FIG. 7(b) illustrates the situation in which another master station 310 is added to the ring. As indicated by the dashed line 312, the master token is no longer passed from station 302 to station 304 but instead is passed through the new master station 310. Station 310 is added to the logical ring by means of a solicit message transmitted by station 302 when it has possession of the master token and the solicit token. A station in possession of the master token and the solicit token will send a solicit message to one address between its own address and that of its known successor, starting at its own address plus one. If no response is received, the station passes the master token to its successor but retains the solicit token for the next time it receives the master token. At that time the station will solicit as a potential successor by sending a solicit message to its address plus two, and so forth. When the station has solicited, as a potential successor, the address equal to its known successor minus one, it stops soliciting and passes the solicit token to its successor. When it next receives the solicit token, it again begins soliciting at its own address plus one.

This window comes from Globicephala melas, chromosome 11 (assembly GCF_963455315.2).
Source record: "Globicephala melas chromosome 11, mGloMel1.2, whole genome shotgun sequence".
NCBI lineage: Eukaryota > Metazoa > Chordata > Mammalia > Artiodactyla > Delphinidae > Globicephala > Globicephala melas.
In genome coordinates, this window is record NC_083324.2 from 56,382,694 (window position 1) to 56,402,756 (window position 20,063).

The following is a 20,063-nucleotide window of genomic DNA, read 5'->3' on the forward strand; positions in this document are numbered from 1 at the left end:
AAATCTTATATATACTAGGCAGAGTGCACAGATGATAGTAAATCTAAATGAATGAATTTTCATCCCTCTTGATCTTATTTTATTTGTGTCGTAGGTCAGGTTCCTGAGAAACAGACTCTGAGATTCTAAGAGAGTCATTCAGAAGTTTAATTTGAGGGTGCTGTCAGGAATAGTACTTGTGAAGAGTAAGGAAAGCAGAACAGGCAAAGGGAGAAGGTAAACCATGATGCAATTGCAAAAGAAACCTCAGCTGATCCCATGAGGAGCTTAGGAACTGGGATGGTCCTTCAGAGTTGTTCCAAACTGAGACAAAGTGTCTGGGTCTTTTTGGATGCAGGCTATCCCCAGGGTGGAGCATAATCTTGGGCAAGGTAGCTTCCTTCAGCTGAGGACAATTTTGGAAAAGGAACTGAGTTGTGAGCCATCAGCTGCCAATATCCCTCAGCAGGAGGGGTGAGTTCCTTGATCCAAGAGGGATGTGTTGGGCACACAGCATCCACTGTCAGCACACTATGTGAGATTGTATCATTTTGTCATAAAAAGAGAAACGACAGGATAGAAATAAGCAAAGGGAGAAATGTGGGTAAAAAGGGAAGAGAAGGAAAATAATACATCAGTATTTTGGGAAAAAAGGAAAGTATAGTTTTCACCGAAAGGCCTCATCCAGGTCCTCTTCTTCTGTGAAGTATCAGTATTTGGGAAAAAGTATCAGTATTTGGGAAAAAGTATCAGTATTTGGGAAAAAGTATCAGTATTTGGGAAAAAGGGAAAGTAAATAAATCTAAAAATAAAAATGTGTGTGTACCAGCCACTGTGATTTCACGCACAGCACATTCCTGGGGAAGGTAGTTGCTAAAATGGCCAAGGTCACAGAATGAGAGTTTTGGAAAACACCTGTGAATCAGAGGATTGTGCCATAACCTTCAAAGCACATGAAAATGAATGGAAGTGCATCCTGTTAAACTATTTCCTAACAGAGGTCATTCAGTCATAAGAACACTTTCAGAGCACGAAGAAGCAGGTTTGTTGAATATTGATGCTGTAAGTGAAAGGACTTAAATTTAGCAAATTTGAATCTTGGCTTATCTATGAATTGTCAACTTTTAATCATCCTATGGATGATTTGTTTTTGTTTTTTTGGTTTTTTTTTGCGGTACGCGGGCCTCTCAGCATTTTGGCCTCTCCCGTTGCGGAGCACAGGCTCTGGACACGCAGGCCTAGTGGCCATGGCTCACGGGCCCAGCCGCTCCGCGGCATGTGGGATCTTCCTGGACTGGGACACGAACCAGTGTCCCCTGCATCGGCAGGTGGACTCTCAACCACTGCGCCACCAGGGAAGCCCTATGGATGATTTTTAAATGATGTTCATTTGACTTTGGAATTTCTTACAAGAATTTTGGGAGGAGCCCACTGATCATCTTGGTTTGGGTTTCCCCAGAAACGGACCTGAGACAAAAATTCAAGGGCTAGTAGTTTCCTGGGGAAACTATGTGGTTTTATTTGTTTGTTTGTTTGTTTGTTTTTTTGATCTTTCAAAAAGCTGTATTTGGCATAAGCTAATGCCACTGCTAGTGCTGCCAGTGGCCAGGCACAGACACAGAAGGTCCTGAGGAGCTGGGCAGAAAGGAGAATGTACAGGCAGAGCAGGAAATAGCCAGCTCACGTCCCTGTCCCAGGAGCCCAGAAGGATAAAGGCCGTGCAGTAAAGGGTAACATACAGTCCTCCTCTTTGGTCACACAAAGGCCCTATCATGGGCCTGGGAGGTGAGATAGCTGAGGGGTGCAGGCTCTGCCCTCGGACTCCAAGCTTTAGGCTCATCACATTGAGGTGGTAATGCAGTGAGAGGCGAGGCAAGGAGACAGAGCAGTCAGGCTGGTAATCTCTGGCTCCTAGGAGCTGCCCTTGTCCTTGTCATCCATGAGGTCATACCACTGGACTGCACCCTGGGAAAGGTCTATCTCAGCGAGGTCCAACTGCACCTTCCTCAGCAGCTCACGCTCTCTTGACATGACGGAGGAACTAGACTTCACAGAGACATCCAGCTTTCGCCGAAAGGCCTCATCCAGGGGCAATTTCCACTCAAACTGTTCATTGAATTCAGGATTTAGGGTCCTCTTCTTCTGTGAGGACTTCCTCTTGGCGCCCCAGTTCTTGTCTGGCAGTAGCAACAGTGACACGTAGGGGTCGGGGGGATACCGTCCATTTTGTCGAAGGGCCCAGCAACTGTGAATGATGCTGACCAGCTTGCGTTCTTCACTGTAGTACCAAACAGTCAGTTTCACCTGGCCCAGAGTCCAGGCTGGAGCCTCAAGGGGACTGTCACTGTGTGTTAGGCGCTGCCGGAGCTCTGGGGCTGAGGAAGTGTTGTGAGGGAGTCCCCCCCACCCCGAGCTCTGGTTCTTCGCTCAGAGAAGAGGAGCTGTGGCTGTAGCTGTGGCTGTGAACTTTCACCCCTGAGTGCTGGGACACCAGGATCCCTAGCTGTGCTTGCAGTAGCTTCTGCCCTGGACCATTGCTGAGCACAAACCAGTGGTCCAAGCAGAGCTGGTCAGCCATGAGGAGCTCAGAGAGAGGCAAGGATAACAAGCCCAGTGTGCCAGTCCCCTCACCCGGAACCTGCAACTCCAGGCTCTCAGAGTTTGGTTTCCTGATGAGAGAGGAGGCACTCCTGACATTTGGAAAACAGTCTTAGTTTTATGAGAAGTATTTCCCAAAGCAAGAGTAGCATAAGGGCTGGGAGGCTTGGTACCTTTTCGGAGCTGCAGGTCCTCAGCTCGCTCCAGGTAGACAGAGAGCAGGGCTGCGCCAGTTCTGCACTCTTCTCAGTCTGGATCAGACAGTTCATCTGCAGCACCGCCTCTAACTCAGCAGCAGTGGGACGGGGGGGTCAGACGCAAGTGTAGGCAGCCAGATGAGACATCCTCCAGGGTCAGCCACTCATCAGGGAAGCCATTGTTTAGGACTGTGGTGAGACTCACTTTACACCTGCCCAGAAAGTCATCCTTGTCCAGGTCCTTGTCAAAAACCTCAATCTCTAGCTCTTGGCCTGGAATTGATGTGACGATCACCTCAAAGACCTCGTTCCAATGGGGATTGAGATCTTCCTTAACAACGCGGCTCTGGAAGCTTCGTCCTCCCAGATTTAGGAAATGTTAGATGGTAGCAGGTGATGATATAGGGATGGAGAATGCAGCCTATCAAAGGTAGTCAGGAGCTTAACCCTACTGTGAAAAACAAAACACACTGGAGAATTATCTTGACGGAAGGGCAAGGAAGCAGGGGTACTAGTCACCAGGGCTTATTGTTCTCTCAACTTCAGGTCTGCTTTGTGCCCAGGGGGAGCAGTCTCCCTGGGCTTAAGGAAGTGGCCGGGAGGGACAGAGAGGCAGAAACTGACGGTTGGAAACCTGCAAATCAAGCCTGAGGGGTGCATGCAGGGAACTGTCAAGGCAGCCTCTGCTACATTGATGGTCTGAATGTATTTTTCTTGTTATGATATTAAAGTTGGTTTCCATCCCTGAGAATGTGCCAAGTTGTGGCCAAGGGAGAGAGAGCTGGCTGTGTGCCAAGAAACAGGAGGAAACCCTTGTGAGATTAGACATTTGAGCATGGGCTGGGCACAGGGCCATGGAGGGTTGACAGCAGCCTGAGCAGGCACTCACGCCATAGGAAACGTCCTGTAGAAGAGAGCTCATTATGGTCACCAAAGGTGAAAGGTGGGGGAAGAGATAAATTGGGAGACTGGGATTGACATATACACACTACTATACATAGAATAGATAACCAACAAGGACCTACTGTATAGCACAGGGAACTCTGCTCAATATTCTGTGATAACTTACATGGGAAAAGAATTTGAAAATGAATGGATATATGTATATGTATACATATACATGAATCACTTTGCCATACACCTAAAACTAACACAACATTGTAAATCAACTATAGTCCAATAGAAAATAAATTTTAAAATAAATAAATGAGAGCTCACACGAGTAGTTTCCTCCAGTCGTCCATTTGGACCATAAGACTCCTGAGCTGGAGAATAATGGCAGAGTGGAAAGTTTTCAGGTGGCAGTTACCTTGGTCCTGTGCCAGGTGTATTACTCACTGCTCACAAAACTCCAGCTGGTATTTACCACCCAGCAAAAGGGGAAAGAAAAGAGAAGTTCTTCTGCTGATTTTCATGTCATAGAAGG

In the preferred embodiment, there is no overt act of passing the solicit token. Instead, each station is programmed such that if it does not hear a solicitation message on the network during one complete revolution of the master token, it assumes that it has the solicit token and upon receiving the master token, may send a solicit message itself. For example, if station 302 has the master token and has not heard a solicit message since it last released the master token, then station 302 will transmit a solicit message, first, to address 5. If no response is received, station 302 will retain the right to solicit on each subsequent rotation of the master token, each time soliciting the address one higher than that previously solicited. When address 6 is solicited, station 310 responds and station 302 sets its successor to address 6. The solicit message from station 302 to station 310 includes the address 10 of station 302's previous successor, which station 310 adopts as its successor.